Richard Sherman and his comments following last Sunday's 49ers vs. Seahawks game have been one of the major topics of discussion in the sports world this week. While every side of the story has probably been analyzed multiple times, I would like to add my own point of view on the situation.
1. Sports - What are sports, especially professional sports? I would argue that their main purpose is entertainment. It is a multi-BILLION dollar enterprise that frankly has way too much money involved when we have hungry and homeless people around. However, with moral problems aside, most of us enjoy a good sports contest. We watch and hope that our favorite team wins. Admittedly, many people allow sports to reign a bit higher in their lives than entertainment (this Auburn fan has been guilty of that), but ultimately it is a show whose purpose is to entertain fans.
After Sunday's game, I was disappointed that my favorite NFL team, the 49ers, had lost the game, especially on a play that was so close to being the winning touchdown. However, a guy named Richard Sherman made the play of his life to tip that ball and his teammate intecepted it to end the game. I was not happy. I was mad at the referees for all the bad calls. And then they let Sherman have a microphone... He called Michael Crabtree a "sorry" receiver and bragged about being the best corner in the game. This brings me to my second point.
2. Humility - Most of us appreciate and expect humility from sports figures when they give interviews. I appreciated this year when any Auburn player or coach was interviewed about his success, he immediately gave credit to his teammates and coaches for his own success. I believe that is the Christ-like thing to do and in most cases the right thing to do. I was not happy with Sherman's comments and I quickly joined the bandwagon that said Sherman had no class and was a thug. Most people don't like trash talk.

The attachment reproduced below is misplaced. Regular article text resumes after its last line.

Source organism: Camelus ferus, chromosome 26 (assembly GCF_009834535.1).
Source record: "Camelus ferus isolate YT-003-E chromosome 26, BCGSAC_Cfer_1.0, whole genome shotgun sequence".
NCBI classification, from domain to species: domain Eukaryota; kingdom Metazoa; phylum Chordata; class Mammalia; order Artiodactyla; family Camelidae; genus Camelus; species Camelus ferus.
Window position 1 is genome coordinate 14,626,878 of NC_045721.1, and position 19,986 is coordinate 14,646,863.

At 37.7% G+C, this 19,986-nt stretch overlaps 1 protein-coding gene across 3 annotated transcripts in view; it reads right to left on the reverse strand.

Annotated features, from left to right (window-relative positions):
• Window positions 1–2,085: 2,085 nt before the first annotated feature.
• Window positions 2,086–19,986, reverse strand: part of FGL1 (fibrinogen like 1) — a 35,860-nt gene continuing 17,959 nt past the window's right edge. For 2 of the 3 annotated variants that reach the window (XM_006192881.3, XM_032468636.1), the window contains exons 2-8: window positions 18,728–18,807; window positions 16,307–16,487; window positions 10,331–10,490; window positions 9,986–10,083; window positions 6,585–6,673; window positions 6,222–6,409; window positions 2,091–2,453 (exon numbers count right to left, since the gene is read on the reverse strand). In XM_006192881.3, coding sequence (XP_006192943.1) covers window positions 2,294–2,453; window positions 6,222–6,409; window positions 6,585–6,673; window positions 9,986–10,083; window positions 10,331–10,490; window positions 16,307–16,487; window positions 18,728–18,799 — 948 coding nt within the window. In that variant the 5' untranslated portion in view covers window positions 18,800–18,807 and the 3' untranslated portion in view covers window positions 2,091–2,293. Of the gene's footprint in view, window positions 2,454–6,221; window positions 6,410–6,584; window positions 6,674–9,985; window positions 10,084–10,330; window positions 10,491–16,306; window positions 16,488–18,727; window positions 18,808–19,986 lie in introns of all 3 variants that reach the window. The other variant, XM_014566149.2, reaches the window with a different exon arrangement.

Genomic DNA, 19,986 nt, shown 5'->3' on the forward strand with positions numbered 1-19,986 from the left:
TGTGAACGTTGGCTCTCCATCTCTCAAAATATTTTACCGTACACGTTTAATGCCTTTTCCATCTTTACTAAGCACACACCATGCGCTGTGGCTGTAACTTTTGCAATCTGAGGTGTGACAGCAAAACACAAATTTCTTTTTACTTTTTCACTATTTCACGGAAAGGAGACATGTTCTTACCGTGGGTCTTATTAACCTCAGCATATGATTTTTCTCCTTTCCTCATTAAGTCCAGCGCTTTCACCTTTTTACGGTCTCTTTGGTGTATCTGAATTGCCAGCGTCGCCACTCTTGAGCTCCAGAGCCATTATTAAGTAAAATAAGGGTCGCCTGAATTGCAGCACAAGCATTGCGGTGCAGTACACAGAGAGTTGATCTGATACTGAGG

3. Trash talk - I know from hearing players and coaches talk that trash talk happens quite often on the field, most likely every single play. And we are okay with that. It's part of the game, right? But when those players have a microphone shoved in their faces only minutes after making the biggest plays of their lives, which also involved a player on the opposing team putting his hand to your facemask and shoving you backward, then maybe some of that trash talk bleeds over to the interviews, and suddenly it is not okay. He crossed a line. He was supposed to give everyone else credit.
I used to watch the WWF (yes it was WWF back then). The best wrestlers were not the strongest or fastest but the ones who could trash talk the best. Think about it. The Rock, Steve Austin, Hulk Hogan, Ric Flair, Mick Foley... all masters of the mic and trash talk. Why are we okay with our favorite professional wrestler making a career out of trash talk, but we want our favorite NFL player to give Tim Tebow answers? Ultimately, Richard Sherman is like a WWE wrestler. He understands that if he wants the most attention, then he needs to trash talk the best and then back it up on the field. So far he has done it.
I switched sides on the Sherman debate when I read about who he really was. He's a very intelligent guy (degree from Stanford), very generous guy (runs charities and donates generously to them), and his teammates love him. I think Sherman is an actor playing a part to increase his popularity. As an entertainer, isn't that what he should be doing? If he is then giving more and more to good causes, then why should we be concerned? I know there are many viewpoints on this issue, but this is mine. Richard Sherman is a professional entertainer who uses trash talk as a means to improve his brand, and by the way he backs it up with his play on the field. If you don't like it, then as a wise man once said, "Don't hate the player, hate the game."